Holly Henschen, Editor
Aquick Google search of “food additives” yields first-page results including the terms “avoid,” “scariest,” “evil” and “sketchy.” The court of public opinion has handed down a verdict that food manufacturers would be wise to heed. By
popular demand, the natural additives are coming.
Shorter, simpler and therefore “cleaner” food labels are in high
demand by health-conscious consumers. Manufacturers face a refor-
mulation challenge: consistently adapt the product to the previous version’s flavor, color,
mouthfeel and shelf stability. Some large food manufacturers are comply-
ing piecemeal with natural additive demand while attempting to main-
tain the quality of their products.
Kraft Foods is on a natural-additive tear. Last October, Kraft vowed
to cut artificial dyes from three varieties of mac and cheese that come in
kid-friendly pasta shapes. In February, the company pledged to remove
artificial preservatives from its most popular varieties of Singles cheese
slices by replacing sorbic acid with natamycin. This naturally occurring
anti-fungal agent, produced by bacteria during fermentation, is commonly
found in soil. What’s so bad about sorbic acid? It’s just not “natural.”
“Natural” lacks legal definition, but has generally agreed-upon parame-
ters. The FDA washes its hands of total authority, admitting that “[b]ecause of
inherent limitations of science, FDA can never be absolutely [emphasis theirs]
certain of the absence of any risk from the use of any substance.” Hence con-
sumer demand for natural food additives.
What’s all of the food fuss about? I trace the current wave of the new
American food consciousness to Michael Pollan. The author, in his 2008 New
York Times Best Seller “In Defense of Food: An Eater’s Manifesto,” postulated that
it’s healthiest to abstain from eating foods and ingredients your grandmother wouldn’t recognize. Pollan
refers to highly manufactured foods as “food-like substances.” Cue the rush to all things natural in order
to promote health in an era riddled with obesity and chronic disease.
As international trade erases borders, consumers are increasingly turning to foods whose sources
and ingredients are more transparent. People who spend their days inundated by technology are finding
comfort in simple, classic foods and home cooking. But most food purists simply can’t spend all of their
extra hours in a flour-dusted apron. The next-best alternative? Eat processed foods that contain as few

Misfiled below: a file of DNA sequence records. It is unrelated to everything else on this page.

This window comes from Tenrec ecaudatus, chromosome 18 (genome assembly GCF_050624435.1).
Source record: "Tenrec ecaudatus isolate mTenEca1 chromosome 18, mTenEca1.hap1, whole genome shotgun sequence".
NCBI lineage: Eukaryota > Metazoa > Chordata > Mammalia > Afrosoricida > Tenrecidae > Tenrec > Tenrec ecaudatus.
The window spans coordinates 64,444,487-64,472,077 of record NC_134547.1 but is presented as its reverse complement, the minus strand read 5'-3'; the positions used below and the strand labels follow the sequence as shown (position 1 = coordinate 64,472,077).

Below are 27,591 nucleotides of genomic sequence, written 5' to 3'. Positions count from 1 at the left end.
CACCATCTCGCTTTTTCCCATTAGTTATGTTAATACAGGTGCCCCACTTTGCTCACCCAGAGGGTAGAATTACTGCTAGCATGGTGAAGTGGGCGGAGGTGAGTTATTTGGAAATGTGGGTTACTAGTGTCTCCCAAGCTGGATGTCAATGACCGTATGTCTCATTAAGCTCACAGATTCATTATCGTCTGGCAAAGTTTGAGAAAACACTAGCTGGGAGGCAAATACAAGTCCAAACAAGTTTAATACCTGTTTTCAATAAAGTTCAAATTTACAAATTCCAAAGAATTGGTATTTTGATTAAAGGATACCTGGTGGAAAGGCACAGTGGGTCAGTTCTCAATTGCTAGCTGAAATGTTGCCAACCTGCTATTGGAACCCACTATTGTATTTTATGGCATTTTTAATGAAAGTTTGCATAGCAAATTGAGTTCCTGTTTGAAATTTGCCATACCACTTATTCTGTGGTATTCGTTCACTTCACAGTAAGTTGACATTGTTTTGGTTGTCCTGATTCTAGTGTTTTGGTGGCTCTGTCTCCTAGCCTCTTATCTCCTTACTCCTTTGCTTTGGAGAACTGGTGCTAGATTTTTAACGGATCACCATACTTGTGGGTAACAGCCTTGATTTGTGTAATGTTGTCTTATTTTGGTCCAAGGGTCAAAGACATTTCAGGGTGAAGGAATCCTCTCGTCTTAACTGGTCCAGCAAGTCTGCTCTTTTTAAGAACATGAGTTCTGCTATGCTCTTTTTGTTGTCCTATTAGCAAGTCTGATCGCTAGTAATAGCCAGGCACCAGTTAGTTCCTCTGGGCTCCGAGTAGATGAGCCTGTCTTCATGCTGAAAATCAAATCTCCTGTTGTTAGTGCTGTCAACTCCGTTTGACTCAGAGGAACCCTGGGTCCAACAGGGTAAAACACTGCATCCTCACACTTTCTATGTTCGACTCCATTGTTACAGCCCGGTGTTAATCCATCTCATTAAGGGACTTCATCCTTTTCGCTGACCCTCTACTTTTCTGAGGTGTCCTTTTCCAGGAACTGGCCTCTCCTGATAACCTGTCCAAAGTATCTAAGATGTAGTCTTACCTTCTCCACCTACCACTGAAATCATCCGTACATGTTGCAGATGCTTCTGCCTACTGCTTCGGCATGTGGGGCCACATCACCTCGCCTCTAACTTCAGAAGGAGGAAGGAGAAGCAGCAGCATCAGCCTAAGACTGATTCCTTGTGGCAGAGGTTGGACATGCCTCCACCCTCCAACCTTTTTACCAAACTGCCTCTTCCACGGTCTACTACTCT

ingredients as possible, preferably natural. That’s where manufacturers come in.
Consumers want transparency and choice. If they can afford it, they’ll avoid health risks. In the information age, consumer sentiment is forcing the government’s hand.
For instance, the FDA is currently investigating caramel coloring in soft drinks and other foods after
Consumer Reports tested them for chemical 4-methylimidazole (4-Mel), an impurity formed at low levels
in some caramel coloring during manufacturing. The FDA hasn’t established a maximum 4-Mel level,
though Consumer Reports urged the agency to set one.
When it comes to additives, the FDA is charged with finding reasonable certainty of no harm to consumers when used as suggested. Note that recently banned trans fats were considered innovative when
Proctor & Gamble began selling “crystallized cottonseed oil,” branded as Crisco, in 1911. They were
effectively banned mere months ago. Wary consumers might be ahead of their time.
Manufacturers’ investigations into more natural ingredients encourages a shift in the additive market.
Packaged Facts has acknowledged slack and falling demand in several artificial food additive categories,
and forecasts that R&D within the natural additives industry will lead to development of new natural
additives and colorings. This transition to natural ingredients will be easier for large manufacturers
whose economies of scale afford them more flexibility, but eventually small manufacturers are likely to
go with the natural additive flow.
Is your company considering changing formulations to reduce artificial additives? Drop me a line at
email@example.com if you’d like to discuss your product reformulation strategy and experience. ◆
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